Over the last few weeks the Kansas judiciary has issued opinions that will have significantly impact the legal community. These opinions come from all levels of the judiciary and deal with court funding, separation of powers, legal malpractice, and elected offices.
The most publicized opinion was issued last Wednesday when Shawnee County District Court Judge Larry Hendricks struck down a 2014 law that changed how judicial districts selected their chief judge. This law required judicial districts to elect their chief judge. Prior to this change, the chief justice of the Kansas Supreme Court appointed these positions. Hendricks held that this change violated the state’s separation of powers doctrine since the Kansas Supreme Court has "administrative authority” over the courts. Muddying the waters is a 2015 law tying this administrative change to judicial funding through a "nonseverability clause.” By finding the administrative change unconstitutional court funding through 2017 would be declared null and void. At this point a lawsuit has been filed in Shawnee County challenging the non-severability clause. In addition, Hendricks issued a stay of his ruling pending an appeal by the state.
See http://www.therepublic.com/view/story/27c6a605d63143a497ec0210c856c117/KS--Judicial-Funding-Kansas; see also http://www.kansascity.com/news/government-politics/article33681873.html; and http://www2.ljworld.com/news/2015/sep/02/kansas-judge-rejects-policy-imposed-courts-lawmake/.
Kansas Attorney General Derek Schmidt will ask the court to consider this issue, see https://ag.ks.gov/media-center/news-releases/2015/09/02/ag-schmidt-statement-on-solomon-v.-kansas-ruling.
How this shakes out is yet to be determined but one could guess this will go all the way to the Kansas Supreme Court. How the court handles it from there given the issue directly impacts judicial funding will be interesting to see.
The Kansas Judicial Ethics Advisory Panel issued Op. 183 in late August. While short, this opinion requires that judges recuse themselves from cases where one lawyer is also a county commissioner. The opinion states:
"we are of the opinion that the judge’s impartiality might reasonable be questioned if one of the attorneys is one of only three votes possible to determine the budget for the district court of the county and the judge should disqualify himself or herself and hear no cases involving the attorney who is a county commissioner”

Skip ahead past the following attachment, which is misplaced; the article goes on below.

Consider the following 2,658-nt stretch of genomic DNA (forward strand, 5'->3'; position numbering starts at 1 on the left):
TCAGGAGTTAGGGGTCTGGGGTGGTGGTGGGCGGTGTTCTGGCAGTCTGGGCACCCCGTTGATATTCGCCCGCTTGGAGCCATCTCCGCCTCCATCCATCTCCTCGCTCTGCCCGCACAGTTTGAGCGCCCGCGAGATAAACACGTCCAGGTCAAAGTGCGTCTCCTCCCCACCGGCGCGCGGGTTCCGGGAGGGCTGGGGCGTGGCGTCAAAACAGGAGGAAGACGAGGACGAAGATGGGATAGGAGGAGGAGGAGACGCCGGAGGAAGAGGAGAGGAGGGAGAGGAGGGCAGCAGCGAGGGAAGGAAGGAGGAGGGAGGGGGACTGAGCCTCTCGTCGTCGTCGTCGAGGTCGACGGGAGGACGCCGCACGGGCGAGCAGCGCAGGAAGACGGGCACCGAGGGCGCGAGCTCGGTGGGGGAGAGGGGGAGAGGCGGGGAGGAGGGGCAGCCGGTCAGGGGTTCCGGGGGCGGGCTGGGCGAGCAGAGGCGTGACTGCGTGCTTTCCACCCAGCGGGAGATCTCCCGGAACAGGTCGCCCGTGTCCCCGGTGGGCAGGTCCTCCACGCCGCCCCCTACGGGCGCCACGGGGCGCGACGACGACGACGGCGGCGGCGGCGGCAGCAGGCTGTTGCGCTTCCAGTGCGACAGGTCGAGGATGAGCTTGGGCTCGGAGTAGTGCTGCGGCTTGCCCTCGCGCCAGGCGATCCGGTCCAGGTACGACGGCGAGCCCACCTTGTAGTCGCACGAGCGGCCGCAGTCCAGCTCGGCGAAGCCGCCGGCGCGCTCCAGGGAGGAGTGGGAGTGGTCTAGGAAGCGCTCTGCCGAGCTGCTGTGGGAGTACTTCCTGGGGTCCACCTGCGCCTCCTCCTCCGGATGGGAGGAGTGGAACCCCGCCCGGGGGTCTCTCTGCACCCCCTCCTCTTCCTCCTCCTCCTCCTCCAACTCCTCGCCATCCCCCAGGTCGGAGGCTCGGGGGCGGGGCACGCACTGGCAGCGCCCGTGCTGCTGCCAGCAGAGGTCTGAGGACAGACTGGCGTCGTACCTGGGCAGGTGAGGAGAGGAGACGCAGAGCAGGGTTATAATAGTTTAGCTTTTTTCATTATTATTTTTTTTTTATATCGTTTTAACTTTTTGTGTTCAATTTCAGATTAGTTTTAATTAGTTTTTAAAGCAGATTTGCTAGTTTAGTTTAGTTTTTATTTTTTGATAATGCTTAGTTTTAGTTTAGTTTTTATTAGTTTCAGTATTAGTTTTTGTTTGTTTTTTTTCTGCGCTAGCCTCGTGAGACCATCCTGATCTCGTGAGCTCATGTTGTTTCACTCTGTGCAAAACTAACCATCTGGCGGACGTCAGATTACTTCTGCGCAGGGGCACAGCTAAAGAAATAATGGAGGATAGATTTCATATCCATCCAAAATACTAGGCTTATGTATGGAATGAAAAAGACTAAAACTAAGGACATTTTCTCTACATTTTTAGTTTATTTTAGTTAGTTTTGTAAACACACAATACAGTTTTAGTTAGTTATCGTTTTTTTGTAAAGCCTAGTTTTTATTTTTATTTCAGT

This opinion appears limited in scope to only include lawyers who serve on three panel county commissions. However, less than ten (10) county commissions in Kansas are larger than three-persons. Furthermore, this opinion could be expanded to include other elected offices that have authority to set judicial funding levels.
Finally, on August 28 the Kansas Supreme Court issued its ruling in Mashaney v. Board of Indigents’ Defense Services. The issue here is whether a defendant who pleads to a different criminal penalty after having his original convictions reversed under a KSA 60-1507 motion can pursue legal malpractice claims without first proving actual innocence.
The Kansas Supreme Court held that proving actual innocence is not a barrier to claims of legal malpractice and therefore allowed claims against the individual attorneys to proceed to trial.
It is important to note the Kansas Supreme Court went out of their way, as did Justice Stegall, to point out that this opinion does not and should not be viewed as relieving the criminal defendant from proving his actual guilt was not the actual or proximate cause for his injuries. This is up to the jury to decide in the subsequent malpractice case.
While this case continues at the district court level, attorneys should be aware of the new standard involved in legal malpractice cases that evolved from ineffective assistance of counsel cases.